Quiet giant Woven rides 90M monthly millennial male uniques to an $18M Series A from IVP
When we last heard from Woven Digital, the little-known Los Angeles media giant behind Uproxx, BroBible, theChive, and other hit millennial male-oriented lifestyle and entertainment sites the company revealed that it had grown to a staggering 85 million monthly uniques with just a fraction of the attention of publishers half its size. That was in August. Fast forward to today, and the spotlight couldn’t be shining more brightly.
Today, Woven announced $18 million in Series A financing let by Institutional Venture Partners (IVP), the firm behind media giants like Twitter, Snapchat, Dropbox, Netflix, Soundcloud, Supercell, and Business Insider, among others. The round also included participation from Advancit Capital (led by Viacom vice-Chairwoman Shari Redstone), The San Francisco 49ers, United Talent Agency, senior partners from entertainment law firm Ziffren Brittenhanm LLP, MySpace and SGN co-founder Chris DeWolfe, Buddy Media co-founder Mike Lazerow, and former NBA players Baron Davis and Jermaine O’Neal. IVP Principal Somesh Dash will join Woven’s board of directors.
The four-year-old company has accomplished a staggering amount on just $4.5 million in prior angel funding, including building, buying, and a partnering with the more than a dozen Web properties that today make up the Woven network. Woven owns UPROXX, BroBible, Animal, Brotips, and Guyism outright, and partners with theChive, NiceKicks, DatPiff, and Dime Magazine, among others.
Collectively, these properties see more than 90 million monthly unique visitors – more than Vice and nearly as much as Vox and Buzzfeed in October – with 60 percent of all traffic coming via mobile device. UPROXX alone has grown more than 180 percent year-over-year, and now reaches 26 million monthly uniques.
But what has contributed most significantly to Woven’s success, according to founder and CEO Scott Grimes, is the company’s proprietary Thred technology platform, which encompasses, publishing, commenting, ad-serving, commerce, and payment. Like so many other new media giants including Buzzfeed, Gawker, and Vox, Woven turns to technology to deliver efficiency at scale. Expect to see additional emphasis on this part of the business now that the company has some real resources to work with.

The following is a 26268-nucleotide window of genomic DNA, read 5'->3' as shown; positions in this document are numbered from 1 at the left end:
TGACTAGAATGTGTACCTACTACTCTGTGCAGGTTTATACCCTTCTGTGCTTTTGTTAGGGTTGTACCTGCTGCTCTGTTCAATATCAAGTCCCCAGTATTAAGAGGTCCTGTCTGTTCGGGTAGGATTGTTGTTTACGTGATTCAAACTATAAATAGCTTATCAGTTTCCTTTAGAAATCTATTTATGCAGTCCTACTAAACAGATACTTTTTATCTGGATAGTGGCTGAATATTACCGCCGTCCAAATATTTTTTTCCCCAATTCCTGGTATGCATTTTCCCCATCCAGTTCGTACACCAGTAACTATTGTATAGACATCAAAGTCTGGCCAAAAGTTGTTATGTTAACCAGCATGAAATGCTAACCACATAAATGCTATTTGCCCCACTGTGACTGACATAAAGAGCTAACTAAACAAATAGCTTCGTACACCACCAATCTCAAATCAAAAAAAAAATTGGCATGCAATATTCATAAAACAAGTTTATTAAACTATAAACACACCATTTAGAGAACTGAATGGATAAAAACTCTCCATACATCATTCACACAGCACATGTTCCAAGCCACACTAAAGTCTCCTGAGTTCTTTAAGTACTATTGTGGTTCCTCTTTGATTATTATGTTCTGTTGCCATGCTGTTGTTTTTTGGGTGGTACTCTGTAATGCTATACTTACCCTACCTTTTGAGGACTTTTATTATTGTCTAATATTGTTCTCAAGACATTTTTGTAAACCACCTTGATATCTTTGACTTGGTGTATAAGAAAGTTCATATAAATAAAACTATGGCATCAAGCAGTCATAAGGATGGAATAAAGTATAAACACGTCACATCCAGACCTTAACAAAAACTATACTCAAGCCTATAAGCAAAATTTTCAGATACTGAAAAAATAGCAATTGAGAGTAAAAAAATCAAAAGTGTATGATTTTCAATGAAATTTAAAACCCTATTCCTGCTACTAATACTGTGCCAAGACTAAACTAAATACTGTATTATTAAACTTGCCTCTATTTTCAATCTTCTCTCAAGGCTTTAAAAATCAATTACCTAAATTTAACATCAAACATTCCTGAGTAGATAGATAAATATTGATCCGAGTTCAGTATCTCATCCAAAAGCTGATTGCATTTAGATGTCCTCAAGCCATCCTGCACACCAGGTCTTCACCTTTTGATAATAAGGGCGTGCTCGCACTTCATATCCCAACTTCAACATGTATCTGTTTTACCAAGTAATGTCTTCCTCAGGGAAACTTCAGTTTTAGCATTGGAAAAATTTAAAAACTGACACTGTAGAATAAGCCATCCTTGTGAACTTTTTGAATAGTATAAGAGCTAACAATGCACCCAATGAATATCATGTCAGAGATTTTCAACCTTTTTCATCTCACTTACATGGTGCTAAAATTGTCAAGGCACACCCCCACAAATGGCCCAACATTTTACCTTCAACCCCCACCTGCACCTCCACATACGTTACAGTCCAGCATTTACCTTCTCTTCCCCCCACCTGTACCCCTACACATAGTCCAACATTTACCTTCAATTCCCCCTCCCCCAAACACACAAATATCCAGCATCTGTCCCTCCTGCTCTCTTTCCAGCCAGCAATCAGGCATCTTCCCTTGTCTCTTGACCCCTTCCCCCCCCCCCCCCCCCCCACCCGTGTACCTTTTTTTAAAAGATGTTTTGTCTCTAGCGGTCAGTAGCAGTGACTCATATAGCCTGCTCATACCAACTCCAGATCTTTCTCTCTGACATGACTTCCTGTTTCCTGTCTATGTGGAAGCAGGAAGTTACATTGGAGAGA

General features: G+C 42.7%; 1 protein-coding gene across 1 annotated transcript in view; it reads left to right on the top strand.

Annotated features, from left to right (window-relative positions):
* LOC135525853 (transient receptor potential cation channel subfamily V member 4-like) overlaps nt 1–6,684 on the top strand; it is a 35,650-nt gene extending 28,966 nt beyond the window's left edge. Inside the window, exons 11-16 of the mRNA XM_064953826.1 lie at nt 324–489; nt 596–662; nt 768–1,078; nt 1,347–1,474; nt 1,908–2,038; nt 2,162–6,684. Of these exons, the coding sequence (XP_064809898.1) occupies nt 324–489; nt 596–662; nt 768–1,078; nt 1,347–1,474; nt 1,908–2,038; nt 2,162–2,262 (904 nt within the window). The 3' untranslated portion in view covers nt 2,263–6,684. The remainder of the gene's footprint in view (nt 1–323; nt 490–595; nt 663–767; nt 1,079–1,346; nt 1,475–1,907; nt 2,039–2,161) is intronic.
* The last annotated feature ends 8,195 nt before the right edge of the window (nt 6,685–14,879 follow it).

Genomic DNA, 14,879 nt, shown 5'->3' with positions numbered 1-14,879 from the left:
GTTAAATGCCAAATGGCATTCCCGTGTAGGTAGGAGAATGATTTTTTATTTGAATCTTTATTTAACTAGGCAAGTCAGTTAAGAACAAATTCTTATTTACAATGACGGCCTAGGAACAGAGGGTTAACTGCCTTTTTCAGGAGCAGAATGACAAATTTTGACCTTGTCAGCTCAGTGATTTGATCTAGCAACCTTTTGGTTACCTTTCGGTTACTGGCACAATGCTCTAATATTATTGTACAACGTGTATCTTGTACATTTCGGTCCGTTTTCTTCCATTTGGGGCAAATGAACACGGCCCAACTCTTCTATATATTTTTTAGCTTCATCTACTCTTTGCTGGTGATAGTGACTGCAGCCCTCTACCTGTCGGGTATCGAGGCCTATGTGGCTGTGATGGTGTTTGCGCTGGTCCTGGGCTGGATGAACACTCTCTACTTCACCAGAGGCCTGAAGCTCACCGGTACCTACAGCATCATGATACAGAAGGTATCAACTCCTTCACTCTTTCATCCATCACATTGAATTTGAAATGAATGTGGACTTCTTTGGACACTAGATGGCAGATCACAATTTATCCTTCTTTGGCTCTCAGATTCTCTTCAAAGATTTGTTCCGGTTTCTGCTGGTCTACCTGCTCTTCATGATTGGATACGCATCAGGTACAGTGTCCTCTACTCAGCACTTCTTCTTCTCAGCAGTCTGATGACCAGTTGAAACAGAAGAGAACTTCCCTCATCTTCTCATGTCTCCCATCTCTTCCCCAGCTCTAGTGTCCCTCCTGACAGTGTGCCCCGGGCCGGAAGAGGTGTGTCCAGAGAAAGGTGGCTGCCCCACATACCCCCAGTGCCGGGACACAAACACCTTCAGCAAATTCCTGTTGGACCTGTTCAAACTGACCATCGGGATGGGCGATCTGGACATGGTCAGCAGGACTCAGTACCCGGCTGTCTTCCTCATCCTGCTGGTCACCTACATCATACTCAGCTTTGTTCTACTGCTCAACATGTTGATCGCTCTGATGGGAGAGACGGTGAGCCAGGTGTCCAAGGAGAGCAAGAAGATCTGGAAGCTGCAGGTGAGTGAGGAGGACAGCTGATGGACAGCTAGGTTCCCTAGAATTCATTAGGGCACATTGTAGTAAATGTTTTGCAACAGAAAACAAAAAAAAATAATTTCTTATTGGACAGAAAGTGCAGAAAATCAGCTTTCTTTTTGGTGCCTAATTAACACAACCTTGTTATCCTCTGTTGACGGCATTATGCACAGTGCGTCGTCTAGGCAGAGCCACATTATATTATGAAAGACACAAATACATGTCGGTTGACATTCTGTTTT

Woven declined to reveal its revenue figures, but Grimes and President Colin Digiaro, who co-founded MySpace and SGN, say that the company has seen triple-digit year-over-year revenue growth for three years running. The bulk of this income comes from the company’s work with premium brands like Boost Mobile, EA, and Miller/Coors, Sony Pictures, FX, Comedy Central, AT&T, Anheuser Busch, Motorola, and Bacardi, among others to create branded programming and original video.
Woven is in the midst of three new original video series, according to Grimes. The titles and concepts include: “Underbelly,” an exploration of the dark side of sports and the athletes who risk everything for the sports they love; “Uncharted,” taking undiscovered music artists from every genre and breaking them tot he world; and “Luminaries,” a back stage pass into the world of cutting edge science and invention.
Woven reaches more than 5 million men aged 18- to 34-years-old daily, and more than 50 percent of all US men in this target demo each month. The only entertainment properties to reach more young men on a monthly basis are YouTube, CBS Interactive, and Pandora, according to ComScore. As I’ve discussed previously, the parent Woven brand has flown under the radar among many consumers, as the company’s individual online properties continue to gain popularity. Although deliberate, this B2B umbrella brand strategy runs counter to that of many new-media giants like Gawker and Vox whose parent brands are largely consumer facing.
“Our parent branding strategy is something we discuss internally all the time,” Grimes says. “But, right now, there's not an immediate need to divert away from our parent corporate brand structure. That was one of our initial challenges during fundraising, but we think keeping Woven as a B2B brand has its own advantages, and IVP agrees.”
With the new financing, Woven plans to double its team from 77 to approximately 150 over the next year – with the bulk of this growth coming in LA, as well as New York. The company will also increase its focus on original editorial and video content production, further develop its Thred platform, and explore further M&A to increase its online reach.
“I didn’t think four or five years ago that a media company like us would ever be able to raise capital from the old guard of Valley VC firms,” Grimes says. “But the way people are looking at media and content today has changed. I think Vice has helped us all, not to mention Buzzfeed and Vox. But we've been doing this for so long without much money, that I’m not worried about keeping everyone motivated and hungry. Even dipping into the red for the first time in a while in recent months while focusing on growth has felt like it’s counter to our DNA. People here want to win, even more so now that IVP is backing us. We don’t want to be that company in their portfolio. I don’t think anyone’s going to get lazy.”